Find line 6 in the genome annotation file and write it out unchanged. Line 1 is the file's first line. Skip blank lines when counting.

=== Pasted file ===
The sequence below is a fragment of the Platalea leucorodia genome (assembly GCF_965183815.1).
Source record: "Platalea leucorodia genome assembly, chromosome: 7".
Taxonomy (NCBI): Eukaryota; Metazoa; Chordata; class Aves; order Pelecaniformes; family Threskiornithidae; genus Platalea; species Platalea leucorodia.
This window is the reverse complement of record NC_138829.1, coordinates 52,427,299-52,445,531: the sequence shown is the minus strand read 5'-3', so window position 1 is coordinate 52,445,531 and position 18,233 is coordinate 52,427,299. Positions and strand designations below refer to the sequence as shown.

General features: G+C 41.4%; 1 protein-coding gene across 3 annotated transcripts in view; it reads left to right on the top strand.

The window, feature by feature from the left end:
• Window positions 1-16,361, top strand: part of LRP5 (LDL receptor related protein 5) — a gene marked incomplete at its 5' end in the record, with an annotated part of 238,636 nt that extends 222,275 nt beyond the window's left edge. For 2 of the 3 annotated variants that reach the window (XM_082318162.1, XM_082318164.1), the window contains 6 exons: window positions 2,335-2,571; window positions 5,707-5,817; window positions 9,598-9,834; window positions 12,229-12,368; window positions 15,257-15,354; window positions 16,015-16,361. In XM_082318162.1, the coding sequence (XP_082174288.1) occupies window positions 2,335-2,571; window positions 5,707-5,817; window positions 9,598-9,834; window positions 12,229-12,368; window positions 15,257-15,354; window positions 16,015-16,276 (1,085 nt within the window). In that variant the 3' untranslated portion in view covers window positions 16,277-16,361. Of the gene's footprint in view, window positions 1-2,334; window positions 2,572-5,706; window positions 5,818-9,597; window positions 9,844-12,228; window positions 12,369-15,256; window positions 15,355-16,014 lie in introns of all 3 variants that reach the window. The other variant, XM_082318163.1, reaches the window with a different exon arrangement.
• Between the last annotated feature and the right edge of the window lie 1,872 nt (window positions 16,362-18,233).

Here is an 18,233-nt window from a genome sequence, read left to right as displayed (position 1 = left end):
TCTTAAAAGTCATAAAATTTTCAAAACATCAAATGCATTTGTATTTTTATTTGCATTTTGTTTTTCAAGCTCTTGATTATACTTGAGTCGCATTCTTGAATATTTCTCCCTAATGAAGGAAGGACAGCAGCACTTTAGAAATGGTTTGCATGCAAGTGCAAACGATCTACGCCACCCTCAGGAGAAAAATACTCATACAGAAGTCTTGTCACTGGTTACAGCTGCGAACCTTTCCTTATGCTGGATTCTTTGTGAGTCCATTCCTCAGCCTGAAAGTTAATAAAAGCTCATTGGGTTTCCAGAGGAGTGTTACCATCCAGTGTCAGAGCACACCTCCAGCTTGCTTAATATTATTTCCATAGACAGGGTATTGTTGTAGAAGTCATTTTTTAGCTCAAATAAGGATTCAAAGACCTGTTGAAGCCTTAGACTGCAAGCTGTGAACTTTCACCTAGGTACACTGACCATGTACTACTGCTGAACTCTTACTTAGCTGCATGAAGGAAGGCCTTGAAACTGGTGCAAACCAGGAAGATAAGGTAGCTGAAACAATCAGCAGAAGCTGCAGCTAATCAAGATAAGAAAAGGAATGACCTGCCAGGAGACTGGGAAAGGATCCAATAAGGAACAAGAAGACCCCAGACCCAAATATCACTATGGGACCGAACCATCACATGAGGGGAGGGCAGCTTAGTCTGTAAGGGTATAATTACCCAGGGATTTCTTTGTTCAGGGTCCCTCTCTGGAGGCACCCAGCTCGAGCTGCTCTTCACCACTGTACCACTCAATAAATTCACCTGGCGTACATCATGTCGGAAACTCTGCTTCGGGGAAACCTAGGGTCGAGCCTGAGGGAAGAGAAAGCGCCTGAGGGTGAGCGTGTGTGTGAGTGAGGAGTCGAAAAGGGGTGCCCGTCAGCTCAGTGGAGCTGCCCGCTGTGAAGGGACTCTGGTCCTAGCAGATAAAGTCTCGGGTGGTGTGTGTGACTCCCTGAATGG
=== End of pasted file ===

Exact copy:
The window, feature by feature from the left end: